A Baltimore doctor has been sentenced to five years in prison for running “pill mill” operations in the city and Anne Arundel County, the state attorney general’s office announced Friday.
Kofi-Shaw Taylor also was ordered to pay more than $118,000 in restitution to the Maryland Medicaid Program.
Shaw-Taylor’s sentencing comes a year after he and nine others were accused of operating two pill mills that illegally distributed opioids and other controlled substances. He and nine co-conspirators allegedly dispensed drugs without a medical purpose and submitted fraudulent Medicaid claims.
Medicaid data showed more than 1,000 beneficiaries were prescribed medication by Shaw-Taylor but more than 700 of them were not billed for corresponding medical visits, according to the attorney general’s office. Approximately 400 beneficiaries were prescribed 283,666 doses of oxycodone by Shaw-Taylor. Patients also received unlawful prescriptions for large quantities of narcotics, including oxycodone, morphine, tramadol, and benzodiazepine.
“Dr. Shaw-Taylor defrauded the state and helped spread the disease of addiction,” Attorney General Brian E. Frosh said in a statement. “Today, with our federal and state partners, we shut him down and will continue to prosecute others who choose to operate as drug dealers masquerading as legitimate health practitioners.”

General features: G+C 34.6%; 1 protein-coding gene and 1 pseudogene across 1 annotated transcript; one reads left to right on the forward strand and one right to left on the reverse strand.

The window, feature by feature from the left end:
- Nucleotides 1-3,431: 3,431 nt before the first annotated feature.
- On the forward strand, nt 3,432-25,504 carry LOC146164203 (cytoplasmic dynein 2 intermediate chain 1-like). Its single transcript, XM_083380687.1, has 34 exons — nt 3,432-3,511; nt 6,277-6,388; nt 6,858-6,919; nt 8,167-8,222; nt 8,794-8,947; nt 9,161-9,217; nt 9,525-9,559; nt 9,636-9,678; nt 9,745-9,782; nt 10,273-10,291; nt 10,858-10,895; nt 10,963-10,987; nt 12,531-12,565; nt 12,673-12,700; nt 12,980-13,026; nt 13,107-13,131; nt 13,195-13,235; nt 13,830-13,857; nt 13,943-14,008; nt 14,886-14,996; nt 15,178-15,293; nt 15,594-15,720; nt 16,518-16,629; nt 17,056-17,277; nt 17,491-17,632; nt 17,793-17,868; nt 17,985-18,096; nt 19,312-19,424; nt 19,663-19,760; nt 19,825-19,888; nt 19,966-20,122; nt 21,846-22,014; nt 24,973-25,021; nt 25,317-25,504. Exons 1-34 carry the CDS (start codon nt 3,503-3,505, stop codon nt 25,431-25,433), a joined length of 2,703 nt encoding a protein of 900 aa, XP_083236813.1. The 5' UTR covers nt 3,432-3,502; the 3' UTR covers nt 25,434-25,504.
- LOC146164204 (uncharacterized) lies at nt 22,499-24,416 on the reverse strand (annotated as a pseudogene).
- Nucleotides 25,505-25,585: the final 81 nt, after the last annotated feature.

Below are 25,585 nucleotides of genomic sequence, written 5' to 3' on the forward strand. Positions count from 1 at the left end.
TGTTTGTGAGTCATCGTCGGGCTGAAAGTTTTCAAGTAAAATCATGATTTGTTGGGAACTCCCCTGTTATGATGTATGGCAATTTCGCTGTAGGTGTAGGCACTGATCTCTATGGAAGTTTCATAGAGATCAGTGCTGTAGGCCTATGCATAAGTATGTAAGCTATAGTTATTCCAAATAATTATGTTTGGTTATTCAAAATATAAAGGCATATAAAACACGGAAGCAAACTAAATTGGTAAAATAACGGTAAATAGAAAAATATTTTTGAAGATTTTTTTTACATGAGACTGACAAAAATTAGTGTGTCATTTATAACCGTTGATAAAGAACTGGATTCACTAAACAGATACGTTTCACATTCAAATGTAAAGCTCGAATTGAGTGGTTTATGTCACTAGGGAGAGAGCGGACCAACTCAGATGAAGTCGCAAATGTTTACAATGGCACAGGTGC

Shaw-Taylor also is one of four Maryland physicians named as defendants in Anne Arundel County’s lawsuit against several opioid manufacturers filed in January. The lawsuit accuses all defendants of helping to “cultivate a narrative that pain was under-treated and pain treatment should be a higher priority for health care providers” and beginning to promote opioids as safe and effective for long-term use starting in the 1990s.
Shaw-Taylor’s sentencing brings that investigation to close and resulted in the conviction of 10 defendants. Eight of Shaw-Taylor’s co-defendants pleaded guilty for participating in the pill mill scheme. Tormarco Harris, owner of the two clinics, was sentenced in June to the maximum 20-year sentence under Maryland’s Drug Kingpin statute, the attorney general’s office said.
Daily Record Legal Affairs Writer Heather Cobun contributed to this article.